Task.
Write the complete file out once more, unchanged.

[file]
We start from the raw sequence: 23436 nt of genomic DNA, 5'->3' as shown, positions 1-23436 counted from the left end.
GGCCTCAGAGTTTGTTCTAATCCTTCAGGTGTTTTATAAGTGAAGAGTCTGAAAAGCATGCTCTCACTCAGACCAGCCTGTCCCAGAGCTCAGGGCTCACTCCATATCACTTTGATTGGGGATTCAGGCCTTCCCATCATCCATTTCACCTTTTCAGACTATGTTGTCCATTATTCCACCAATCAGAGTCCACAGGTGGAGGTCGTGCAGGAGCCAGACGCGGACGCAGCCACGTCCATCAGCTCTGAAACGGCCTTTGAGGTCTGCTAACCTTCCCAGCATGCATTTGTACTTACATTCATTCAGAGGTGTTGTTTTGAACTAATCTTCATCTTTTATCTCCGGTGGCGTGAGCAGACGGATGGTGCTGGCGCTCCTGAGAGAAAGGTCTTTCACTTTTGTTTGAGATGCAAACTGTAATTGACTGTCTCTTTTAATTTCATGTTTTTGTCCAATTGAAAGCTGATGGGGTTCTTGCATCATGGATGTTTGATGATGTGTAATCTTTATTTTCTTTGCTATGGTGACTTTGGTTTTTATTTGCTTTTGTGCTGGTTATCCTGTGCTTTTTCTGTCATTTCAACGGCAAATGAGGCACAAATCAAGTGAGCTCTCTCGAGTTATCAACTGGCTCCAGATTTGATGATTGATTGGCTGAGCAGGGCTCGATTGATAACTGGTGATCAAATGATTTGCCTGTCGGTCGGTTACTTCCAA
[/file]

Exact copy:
We start from the raw sequence: 23436 nt of genomic DNA, 5'->3' as shown, positions 1-23436 counted from the left end.
GGCCTCAGAGTTTGTTCTAATCCTTCAGGTGTTTTATAAGTGAAGAGTCTGAAAAGCATGCTCTCACTCAGACCAGCCTGTCCCAGAGCTCAGGGCTCACTCCATATCACTTTGATTGGGGATTCAGGCCTTCCCATCATCCATTTCACCTTTTCAGACTATGTTGTCCATTATTCCACCAATCAGAGTCCACAGGTGGAGGTCGTGCAGGAGCCAGACGCGGACGCAGCCACGTCCATCAGCTCTGAAACGGCCTTTGAGGTCTGCTAACCTTCCCAGCATGCATTTGTACTTACATTCATTCAGAGGTGTTGTTTTGAACTAATCTTCATCTTTTATCTCCGGTGGCGTGAGCAGACGGATGGTGCTGGCGCTCCTGAGAGAAAGGTCTTTCACTTTTGTTTGAGATGCAAACTGTAATTGACTGTCTCTTTTAATTTCATGTTTTTGTCCAATTGAAAGCTGATGGGGTTCTTGCATCATGGATGTTTGATGATGTGTAATCTTTATTTTCTTTGCTATGGTGACTTTGGTTTTTATTTGCTTTTGTGCTGGTTATCCTGTGCTTTTTCTGTCATTTCAACGGCAAATGAGGCACAAATCAAGTGAGCTCTCTCGAGTTATCAACTGGCTCCAGATTTGATGATTGATTGGCTGAGCAGGGCTCGATTGATAACTGGTGATCAAATGATTTGCCTGTCGGTCGGTTACTTCCAA